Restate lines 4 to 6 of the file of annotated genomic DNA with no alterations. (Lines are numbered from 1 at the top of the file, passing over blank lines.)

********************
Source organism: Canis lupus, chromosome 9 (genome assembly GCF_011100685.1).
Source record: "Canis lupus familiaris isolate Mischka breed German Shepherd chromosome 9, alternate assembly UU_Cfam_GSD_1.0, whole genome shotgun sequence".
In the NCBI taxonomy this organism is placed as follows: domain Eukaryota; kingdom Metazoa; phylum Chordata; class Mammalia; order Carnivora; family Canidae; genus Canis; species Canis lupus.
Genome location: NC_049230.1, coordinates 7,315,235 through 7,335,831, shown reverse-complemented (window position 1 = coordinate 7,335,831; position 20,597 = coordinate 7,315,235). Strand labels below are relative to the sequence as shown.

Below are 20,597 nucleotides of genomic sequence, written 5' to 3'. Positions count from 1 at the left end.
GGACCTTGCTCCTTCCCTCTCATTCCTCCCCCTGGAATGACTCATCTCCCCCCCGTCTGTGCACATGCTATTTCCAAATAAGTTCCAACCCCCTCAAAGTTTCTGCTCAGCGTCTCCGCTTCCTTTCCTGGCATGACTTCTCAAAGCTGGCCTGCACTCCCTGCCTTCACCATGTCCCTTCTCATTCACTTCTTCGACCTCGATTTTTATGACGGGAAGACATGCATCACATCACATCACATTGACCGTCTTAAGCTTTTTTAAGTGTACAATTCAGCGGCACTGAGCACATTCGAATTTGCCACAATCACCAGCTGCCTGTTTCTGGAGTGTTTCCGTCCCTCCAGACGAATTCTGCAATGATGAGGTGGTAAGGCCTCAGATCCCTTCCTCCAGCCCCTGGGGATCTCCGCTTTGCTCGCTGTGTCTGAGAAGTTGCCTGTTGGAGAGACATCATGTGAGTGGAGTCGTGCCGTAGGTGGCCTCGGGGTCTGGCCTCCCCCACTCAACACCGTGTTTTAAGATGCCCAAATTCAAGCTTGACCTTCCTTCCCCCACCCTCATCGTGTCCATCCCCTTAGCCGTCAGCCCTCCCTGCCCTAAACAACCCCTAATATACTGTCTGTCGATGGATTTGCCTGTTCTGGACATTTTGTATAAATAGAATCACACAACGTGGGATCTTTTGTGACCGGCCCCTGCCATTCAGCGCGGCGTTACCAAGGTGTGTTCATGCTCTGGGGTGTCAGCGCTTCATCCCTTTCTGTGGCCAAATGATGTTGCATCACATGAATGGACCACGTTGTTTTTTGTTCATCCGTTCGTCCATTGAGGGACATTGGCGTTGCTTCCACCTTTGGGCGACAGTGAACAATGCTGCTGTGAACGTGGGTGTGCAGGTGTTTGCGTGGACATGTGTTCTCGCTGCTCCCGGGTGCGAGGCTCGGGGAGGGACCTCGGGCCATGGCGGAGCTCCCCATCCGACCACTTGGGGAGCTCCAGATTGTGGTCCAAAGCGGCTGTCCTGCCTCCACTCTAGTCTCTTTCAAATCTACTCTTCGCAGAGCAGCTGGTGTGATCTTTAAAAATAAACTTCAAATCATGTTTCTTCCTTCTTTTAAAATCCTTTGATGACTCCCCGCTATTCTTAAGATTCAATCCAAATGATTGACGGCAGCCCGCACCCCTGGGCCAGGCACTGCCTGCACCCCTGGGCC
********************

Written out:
Genome location: NC_049230.1, coordinates 7,315,235 through 7,335,831, shown reverse-complemented (window position 1 = coordinate 7,335,831; position 20,597 = coordinate 7,315,235). Strand labels below are relative to the sequence as shown.

Below are 20,597 nucleotides of genomic sequence, written 5' to 3'. Positions count from 1 at the left end.
GGACCTTGCTCCTTCCCTCTCATTCCTCCCCCTGGAATGACTCATCTCCCCCCCGTCTGTGCACATGCTATTTCCAAATAAGTTCCAACCCCCTCAAAGTTTCTGCTCAGCGTCTCCGCTTCCTTTCCTGGCATGACTTCTCAAAGCTGGCCTGCACTCCCTGCCTTCACCATGTCCCTTCTCATTCACTTCTTCGACCTCGATTTTTATGACGGGAAGACATGCATCACATCACATCACATTGACCGTCTTAAGCTTTTTTAAGTGTACAATTCAGCGGCACTGAGCACATTCGAATTTGCCACAATCACCAGCTGCCTGTTTCTGGAGTGTTTCCGTCCCTCCAGACGAATTCTGCAATGATGAGGTGGTAAGGCCTCAGATCCCTTCCTCCAGCCCCTGGGGATCTCCGCTTTGCTCGCTGTGTCTGAGAAGTTGCCTGTTGGAGAGACATCATGTGAGTGGAGTCGTGCCGTAGGTGGCCTCGGGGTCTGGCCTCCCCCACTCAACACCGTGTTTTAAGATGCCCAAATTCAAGCTTGACCTTCCTTCCCCCACCCTCATCGTGTCCATCCCCTTAGCCGTCAGCCCTCCCTGCCCTAAACAACCCCTAATATACTGTCTGTCGATGGATTTGCCTGTTCTGGACATTTTGTATAAATAGAATCACACAACGTGGGATCTTTTGTGACCGGCCCCTGCCATTCAGCGCGGCGTTACCAAGGTGTGTTCATGCTCTGGGGTGTCAGCGCTTCATCCCTTTCTGTGGCCAAATGATGTTGCATCACATGAATGGACCACGTTGTTTTTTGTTCATCCGTTCGTCCATTGAGGGACATTGGCGTTGCTTCCACCTTTGGGCGACAGTGAACAATGCTGCTGTGAACGTGGGTGTGCAGGTGTTTGCGTGGACATGTGTTCTCGCTGCTCCCGGGTGCGAGGCTCGGGGAGGGACCTCGGGCCATGGCGGAGCTCCCCATCCGACCACTTGGGGAGCTCCAGATTGTGGTCCAAAGCGGCTGTCCTGCCTCCACTCTAGTCTCTTTCAAATCTACTCTTCGCAGAGCAGCTGGTGTGATCTTTAAAAATAAACTTCAAATCATGTTTCTTCCTTCTTTTAAAATCCTTTGATGACTCCCCGCTATTCTTAAGATTCAATCCAAATGATTGACGGCAGCCCGCACCCCTGGGCCAGGCACTGCCTGCACCCCTGGGCC